"Avcon Projects did most of the land based activities. The environmental and waste management component is our specialty.

"Cardboard was the most difficult and hardest thing to deal with. It was lodged in amongst all the products we were trying to separate.

"It is surprising the broad range of products that are in shipping containers. We found everything from furniture to food".

In total 81 containers were lost from the YM Efficiency while it was sailing from Taiwan to Sydney in May, 2018.

While 18 were never found the successful retrieval of 63 has dramatically reduced the environmental pollution and long term impact on the NSW coastline.

"The Newcastle project took over 12 months of planning," Mr Burke said.

Australian Maritime commissioned Avcon to project manage the Newcastle operation.

"After containers were recovered from the sea we brought them into the Port of Newcastle where we had a sorting recycle yard," Mr Burke said.

"We pulled apart the contents and disposed and recycled where we could and then sent the containers off for scrap.

"The Australian Maritime Safety Authority engaged a surveying company to locate the 81 containers that fell from the YM Efficiency. Our task was to go and recover them.

"The location of 18 was not identified in surveys. We have no idea where they are.

"The depth of the containers averaged between 70 and 130 metres. Most of them were full of tyres, furniture, chip packets, plastic bottles, container houses, bathroom pods.

"Everything you could imagine was in there.

"The containers were shipped into the Port of Newcastle where we craned them off and emptied them at a facility we put together".

Environmental saviour: Ryan Burke has been called in after many major incidents in NSW such as the Iron Chieftain fire at Port Kembla in 2018.

Environmental saviour: Ryan Burke has been called in after many major incidents in NSW such as the Iron Chieftain fire at Port Kembla in 2018.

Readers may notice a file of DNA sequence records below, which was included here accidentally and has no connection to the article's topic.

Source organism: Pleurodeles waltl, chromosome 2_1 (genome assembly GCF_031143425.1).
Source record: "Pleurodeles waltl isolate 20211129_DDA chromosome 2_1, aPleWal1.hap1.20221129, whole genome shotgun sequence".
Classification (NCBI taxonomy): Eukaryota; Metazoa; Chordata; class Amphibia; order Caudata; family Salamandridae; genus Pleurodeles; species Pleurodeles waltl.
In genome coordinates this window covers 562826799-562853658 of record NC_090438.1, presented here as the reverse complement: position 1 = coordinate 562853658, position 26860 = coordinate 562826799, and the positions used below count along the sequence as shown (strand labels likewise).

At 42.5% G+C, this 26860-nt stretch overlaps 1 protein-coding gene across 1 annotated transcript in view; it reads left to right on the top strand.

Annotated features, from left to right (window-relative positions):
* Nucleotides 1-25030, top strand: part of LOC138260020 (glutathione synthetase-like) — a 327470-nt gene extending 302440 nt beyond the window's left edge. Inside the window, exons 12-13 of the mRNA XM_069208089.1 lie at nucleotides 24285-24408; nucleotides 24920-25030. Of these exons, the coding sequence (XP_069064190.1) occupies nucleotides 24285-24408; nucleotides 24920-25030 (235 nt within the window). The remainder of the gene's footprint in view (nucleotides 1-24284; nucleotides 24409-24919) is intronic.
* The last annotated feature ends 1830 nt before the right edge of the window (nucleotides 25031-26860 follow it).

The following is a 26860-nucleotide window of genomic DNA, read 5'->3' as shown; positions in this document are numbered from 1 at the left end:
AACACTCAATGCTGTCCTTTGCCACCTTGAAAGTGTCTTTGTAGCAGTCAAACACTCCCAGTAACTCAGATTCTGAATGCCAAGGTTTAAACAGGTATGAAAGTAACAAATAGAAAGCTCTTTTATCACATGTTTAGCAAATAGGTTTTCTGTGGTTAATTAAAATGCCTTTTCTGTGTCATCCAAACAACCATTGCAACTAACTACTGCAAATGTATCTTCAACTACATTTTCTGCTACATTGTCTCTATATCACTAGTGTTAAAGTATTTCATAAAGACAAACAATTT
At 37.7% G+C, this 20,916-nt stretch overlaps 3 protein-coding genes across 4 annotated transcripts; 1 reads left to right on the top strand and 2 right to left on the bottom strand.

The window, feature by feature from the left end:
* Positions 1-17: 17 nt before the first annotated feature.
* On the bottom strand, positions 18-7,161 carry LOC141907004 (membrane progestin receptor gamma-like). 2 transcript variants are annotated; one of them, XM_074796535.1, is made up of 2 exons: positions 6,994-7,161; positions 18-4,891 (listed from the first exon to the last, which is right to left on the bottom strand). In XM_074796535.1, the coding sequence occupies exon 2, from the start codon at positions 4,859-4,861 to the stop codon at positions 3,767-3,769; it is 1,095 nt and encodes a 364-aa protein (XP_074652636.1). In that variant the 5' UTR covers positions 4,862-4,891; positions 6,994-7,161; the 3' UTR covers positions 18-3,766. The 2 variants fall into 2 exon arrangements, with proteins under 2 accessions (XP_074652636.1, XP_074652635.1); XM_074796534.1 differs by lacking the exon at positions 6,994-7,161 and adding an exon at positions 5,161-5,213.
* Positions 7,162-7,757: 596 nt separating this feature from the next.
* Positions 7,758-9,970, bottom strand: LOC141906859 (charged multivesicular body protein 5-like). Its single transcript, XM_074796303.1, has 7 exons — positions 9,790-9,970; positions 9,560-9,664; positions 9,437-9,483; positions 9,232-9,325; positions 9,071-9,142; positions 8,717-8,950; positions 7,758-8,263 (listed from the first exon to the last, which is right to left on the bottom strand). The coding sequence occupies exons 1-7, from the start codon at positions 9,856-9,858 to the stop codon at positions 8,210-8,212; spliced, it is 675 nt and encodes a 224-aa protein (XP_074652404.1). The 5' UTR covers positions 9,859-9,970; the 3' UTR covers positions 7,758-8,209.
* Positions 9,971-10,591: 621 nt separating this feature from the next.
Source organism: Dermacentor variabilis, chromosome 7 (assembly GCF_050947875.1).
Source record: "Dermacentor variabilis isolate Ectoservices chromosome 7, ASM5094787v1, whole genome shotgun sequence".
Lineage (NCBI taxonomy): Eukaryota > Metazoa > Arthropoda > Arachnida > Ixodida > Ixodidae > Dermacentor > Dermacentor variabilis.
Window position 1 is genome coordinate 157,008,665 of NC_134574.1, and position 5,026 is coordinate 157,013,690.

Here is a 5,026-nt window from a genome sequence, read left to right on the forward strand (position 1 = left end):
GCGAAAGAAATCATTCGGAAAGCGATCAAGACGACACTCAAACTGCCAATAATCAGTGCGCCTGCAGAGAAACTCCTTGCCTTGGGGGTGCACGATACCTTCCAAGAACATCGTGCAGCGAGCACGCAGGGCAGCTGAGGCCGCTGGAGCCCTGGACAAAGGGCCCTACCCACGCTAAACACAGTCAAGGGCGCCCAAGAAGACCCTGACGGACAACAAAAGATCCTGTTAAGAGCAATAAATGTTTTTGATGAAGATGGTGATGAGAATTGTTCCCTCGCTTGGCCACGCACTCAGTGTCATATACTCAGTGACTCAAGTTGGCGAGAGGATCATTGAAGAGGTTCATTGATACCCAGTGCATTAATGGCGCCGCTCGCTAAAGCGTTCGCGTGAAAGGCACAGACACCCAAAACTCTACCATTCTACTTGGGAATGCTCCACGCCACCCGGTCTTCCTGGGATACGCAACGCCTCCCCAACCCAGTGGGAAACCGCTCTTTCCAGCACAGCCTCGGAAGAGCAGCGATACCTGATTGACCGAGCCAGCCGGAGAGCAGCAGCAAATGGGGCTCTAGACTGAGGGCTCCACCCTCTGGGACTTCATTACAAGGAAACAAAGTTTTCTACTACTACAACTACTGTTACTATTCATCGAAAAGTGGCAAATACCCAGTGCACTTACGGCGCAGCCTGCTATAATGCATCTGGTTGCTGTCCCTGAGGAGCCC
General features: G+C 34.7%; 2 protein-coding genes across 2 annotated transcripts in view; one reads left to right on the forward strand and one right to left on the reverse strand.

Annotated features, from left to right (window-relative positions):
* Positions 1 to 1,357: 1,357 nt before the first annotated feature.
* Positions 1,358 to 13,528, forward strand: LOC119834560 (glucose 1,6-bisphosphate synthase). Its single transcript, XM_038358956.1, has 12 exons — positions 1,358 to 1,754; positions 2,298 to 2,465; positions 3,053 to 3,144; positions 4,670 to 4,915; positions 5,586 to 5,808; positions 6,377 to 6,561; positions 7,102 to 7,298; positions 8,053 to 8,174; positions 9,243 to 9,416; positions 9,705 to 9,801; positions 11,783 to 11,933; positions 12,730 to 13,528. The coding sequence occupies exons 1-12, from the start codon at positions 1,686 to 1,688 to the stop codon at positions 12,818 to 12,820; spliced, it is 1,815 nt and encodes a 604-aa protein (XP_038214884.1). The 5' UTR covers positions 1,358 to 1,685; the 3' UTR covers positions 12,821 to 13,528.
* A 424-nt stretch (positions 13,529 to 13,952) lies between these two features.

Australian Maritime Safety Authority funded the salvage operation after an overseas insurer did not want to pay for the clean up.

Mr Burke said AMSA has a post on its website promoting the importance of not polluting Australian waters.

Having lived in Kiama all his life he knows how important, beautiful and fragile the marine environment is.

He is passionate about the work but won't have far to travel if his company wins the contract to project manage the latest container spill off Wollongong.

Mr Burke said NSW Maritime is leading the charge in cleaning contents and containers washing up on NSW beaches and has already invited his team to help.

Australian Maritime is likely to commission the next sea salvage operation. But it won't be easy because the APL England was further off shore.

"The containers that sink are likely to be seven or eight times deeper," he said.

"I am lucky to be getting some really high profile jobs. The Iron Chieftain was a really big one. We did that with the same project partners and it was a pretty successful.

"All our incidents are unfortunate. Such as the plane crash recovery job we did near Cooma. After the firefighting aircraft that went down we did that remediation. But not many people know we are around".

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This story Meet the man called on twice in two years to help save our coast first appeared on Illawarra Mercury.